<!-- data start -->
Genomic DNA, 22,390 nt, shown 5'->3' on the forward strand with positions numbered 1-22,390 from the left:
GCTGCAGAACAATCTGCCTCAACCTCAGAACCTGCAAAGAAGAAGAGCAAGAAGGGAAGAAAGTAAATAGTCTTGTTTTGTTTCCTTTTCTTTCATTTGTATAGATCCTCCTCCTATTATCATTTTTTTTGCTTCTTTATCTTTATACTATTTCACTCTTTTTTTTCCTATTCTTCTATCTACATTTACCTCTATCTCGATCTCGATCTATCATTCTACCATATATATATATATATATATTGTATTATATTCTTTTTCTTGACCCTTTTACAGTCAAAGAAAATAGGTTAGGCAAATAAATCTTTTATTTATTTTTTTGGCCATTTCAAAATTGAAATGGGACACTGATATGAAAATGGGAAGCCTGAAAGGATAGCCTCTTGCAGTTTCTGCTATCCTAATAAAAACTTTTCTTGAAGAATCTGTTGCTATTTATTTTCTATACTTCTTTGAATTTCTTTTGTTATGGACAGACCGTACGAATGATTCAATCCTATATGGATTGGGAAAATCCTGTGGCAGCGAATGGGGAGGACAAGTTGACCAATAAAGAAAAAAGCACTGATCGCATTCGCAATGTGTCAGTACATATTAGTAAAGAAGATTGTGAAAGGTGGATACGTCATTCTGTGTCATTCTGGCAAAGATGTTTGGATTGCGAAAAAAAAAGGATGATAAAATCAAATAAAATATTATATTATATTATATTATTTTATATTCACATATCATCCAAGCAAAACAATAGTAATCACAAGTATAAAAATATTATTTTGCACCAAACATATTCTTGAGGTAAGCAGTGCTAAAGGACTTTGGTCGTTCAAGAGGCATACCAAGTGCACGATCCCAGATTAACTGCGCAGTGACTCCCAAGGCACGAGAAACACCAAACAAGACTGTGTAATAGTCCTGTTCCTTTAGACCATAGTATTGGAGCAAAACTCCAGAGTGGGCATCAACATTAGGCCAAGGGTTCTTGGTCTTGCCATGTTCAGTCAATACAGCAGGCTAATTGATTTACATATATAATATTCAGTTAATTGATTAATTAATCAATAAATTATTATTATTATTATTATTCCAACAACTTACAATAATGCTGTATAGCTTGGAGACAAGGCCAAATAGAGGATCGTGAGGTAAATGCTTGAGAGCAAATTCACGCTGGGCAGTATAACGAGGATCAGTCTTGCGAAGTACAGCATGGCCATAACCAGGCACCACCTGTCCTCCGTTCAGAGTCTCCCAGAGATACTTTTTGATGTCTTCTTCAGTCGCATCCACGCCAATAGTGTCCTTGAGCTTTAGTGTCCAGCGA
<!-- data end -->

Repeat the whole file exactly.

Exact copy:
Genomic DNA, 22,390 nt, shown 5'->3' on the forward strand with positions numbered 1-22,390 from the left:
GCTGCAGAACAATCTGCCTCAACCTCAGAACCTGCAAAGAAGAAGAGCAAGAAGGGAAGAAAGTAAATAGTCTTGTTTTGTTTCCTTTTCTTTCATTTGTATAGATCCTCCTCCTATTATCATTTTTTTTGCTTCTTTATCTTTATACTATTTCACTCTTTTTTTTCCTATTCTTCTATCTACATTTACCTCTATCTCGATCTCGATCTATCATTCTACCATATATATATATATATATATTGTATTATATTCTTTTTCTTGACCCTTTTACAGTCAAAGAAAATAGGTTAGGCAAATAAATCTTTTATTTATTTTTTTGGCCATTTCAAAATTGAAATGGGACACTGATATGAAAATGGGAAGCCTGAAAGGATAGCCTCTTGCAGTTTCTGCTATCCTAATAAAAACTTTTCTTGAAGAATCTGTTGCTATTTATTTTCTATACTTCTTTGAATTTCTTTTGTTATGGACAGACCGTACGAATGATTCAATCCTATATGGATTGGGAAAATCCTGTGGCAGCGAATGGGGAGGACAAGTTGACCAATAAAGAAAAAAGCACTGATCGCATTCGCAATGTGTCAGTACATATTAGTAAAGAAGATTGTGAAAGGTGGATACGTCATTCTGTGTCATTCTGGCAAAGATGTTTGGATTGCGAAAAAAAAAGGATGATAAAATCAAATAAAATATTATATTATATTATATTATTTTATATTCACATATCATCCAAGCAAAACAATAGTAATCACAAGTATAAAAATATTATTTTGCACCAAACATATTCTTGAGGTAAGCAGTGCTAAAGGACTTTGGTCGTTCAAGAGGCATACCAAGTGCACGATCCCAGATTAACTGCGCAGTGACTCCCAAGGCACGAGAAACACCAAACAAGACTGTGTAATAGTCCTGTTCCTTTAGACCATAGTATTGGAGCAAAACTCCAGAGTGGGCATCAACATTAGGCCAAGGGTTCTTGGTCTTGCCATGTTCAGTCAATACAGCAGGCTAATTGATTTACATATATAATATTCAGTTAATTGATTAATTAATCAATAAATTATTATTATTATTATTATTCCAACAACTTACAATAATGCTGTATAGCTTGGAGACAAGGCCAAATAGAGGATCGTGAGGTAAATGCTTGAGAGCAAATTCACGCTGGGCAGTATAACGAGGATCAGTCTTGCGAAGTACAGCATGGCCATAACCAGGCACCACCTGTCCTCCGTTCAGAGTCTCCCAGAGATACTTTTTGATGTCTTCTTCAGTCGCATCCACGCCAATAGTGTCCTTGAGCTTTAGTGTCCAGCGA